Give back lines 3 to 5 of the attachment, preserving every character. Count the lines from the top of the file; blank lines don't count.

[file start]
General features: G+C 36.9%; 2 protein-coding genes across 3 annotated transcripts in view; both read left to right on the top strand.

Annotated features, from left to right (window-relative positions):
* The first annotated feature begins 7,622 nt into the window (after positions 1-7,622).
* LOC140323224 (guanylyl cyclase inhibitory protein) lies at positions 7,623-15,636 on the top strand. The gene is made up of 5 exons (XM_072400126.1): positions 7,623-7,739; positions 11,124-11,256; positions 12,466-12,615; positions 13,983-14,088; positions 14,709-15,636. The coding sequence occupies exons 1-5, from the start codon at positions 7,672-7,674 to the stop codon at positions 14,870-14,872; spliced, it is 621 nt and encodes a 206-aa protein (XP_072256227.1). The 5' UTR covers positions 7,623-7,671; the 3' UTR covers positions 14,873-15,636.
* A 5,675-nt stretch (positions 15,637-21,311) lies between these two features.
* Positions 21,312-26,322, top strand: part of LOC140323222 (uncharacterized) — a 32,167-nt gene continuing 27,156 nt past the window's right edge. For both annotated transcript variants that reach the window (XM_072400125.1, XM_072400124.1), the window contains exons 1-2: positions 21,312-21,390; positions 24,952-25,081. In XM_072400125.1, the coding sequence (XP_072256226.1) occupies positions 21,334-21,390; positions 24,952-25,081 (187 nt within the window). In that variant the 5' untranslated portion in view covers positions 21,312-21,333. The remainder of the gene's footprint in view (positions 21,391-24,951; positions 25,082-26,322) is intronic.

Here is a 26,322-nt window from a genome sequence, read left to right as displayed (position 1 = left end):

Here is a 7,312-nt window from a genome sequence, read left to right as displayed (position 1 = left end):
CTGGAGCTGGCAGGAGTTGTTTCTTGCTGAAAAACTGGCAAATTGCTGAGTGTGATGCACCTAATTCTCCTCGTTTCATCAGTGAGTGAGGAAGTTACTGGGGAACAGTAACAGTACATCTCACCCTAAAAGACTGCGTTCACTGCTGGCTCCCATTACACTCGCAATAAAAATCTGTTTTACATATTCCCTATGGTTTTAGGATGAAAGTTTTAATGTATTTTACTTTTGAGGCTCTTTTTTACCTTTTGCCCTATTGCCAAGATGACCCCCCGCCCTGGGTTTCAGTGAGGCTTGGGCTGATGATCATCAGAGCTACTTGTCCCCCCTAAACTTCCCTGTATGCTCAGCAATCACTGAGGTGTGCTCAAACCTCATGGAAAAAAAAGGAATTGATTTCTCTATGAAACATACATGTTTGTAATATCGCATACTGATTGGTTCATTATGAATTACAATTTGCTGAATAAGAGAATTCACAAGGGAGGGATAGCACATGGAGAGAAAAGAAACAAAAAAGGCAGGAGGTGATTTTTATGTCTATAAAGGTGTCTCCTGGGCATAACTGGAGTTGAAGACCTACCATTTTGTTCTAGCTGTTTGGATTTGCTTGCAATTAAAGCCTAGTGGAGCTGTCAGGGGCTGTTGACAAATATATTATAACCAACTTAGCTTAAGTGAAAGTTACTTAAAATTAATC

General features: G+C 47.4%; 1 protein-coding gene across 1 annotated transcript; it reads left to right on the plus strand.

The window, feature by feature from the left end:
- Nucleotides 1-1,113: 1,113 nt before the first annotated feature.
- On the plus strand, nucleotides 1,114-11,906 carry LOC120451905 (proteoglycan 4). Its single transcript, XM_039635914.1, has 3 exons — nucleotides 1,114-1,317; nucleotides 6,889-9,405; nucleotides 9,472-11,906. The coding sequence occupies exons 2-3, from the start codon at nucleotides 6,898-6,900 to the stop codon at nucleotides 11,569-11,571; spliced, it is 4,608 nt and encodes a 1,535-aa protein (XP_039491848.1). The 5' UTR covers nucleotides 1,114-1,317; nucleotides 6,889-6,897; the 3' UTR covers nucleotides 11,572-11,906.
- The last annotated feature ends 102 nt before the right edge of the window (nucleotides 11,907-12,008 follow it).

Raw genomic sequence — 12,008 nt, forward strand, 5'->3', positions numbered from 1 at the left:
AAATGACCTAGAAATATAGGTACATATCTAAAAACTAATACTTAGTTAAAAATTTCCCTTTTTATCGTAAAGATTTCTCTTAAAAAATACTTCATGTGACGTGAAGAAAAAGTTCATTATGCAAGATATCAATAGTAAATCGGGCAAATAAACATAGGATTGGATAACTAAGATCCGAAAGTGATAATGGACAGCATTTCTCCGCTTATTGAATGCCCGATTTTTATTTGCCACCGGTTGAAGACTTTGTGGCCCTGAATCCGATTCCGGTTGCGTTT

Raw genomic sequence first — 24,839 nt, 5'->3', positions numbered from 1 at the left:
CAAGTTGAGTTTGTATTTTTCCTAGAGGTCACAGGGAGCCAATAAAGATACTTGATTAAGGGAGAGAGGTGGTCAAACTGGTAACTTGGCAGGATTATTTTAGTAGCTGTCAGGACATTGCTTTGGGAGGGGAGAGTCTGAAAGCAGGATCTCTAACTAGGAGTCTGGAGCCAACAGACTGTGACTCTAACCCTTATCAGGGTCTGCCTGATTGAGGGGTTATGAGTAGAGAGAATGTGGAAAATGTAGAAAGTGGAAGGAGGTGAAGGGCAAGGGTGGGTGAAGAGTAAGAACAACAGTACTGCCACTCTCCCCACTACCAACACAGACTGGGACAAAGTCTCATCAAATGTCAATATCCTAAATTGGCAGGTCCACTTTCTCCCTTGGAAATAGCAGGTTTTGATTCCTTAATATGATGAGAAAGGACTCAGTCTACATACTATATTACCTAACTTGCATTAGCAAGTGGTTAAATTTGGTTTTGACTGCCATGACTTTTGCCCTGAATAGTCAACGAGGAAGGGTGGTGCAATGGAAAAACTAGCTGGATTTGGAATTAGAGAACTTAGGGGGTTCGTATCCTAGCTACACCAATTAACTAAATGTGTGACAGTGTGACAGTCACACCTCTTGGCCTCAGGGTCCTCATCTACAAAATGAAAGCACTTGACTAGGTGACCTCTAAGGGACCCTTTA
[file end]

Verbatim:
* The first annotated feature begins 7,622 nt into the window (after positions 1-7,622).
* LOC140323224 (guanylyl cyclase inhibitory protein) lies at positions 7,623-15,636 on the top strand. The gene is made up of 5 exons (XM_072400126.1): positions 7,623-7,739; positions 11,124-11,256; positions 12,466-12,615; positions 13,983-14,088; positions 14,709-15,636. The coding sequence occupies exons 1-5, from the start codon at positions 7,672-7,674 to the stop codon at positions 14,870-14,872; spliced, it is 621 nt and encodes a 206-aa protein (XP_072256227.1). The 5' UTR covers positions 7,623-7,671; the 3' UTR covers positions 14,873-15,636.
* A 5,675-nt stretch (positions 15,637-21,311) lies between these two features.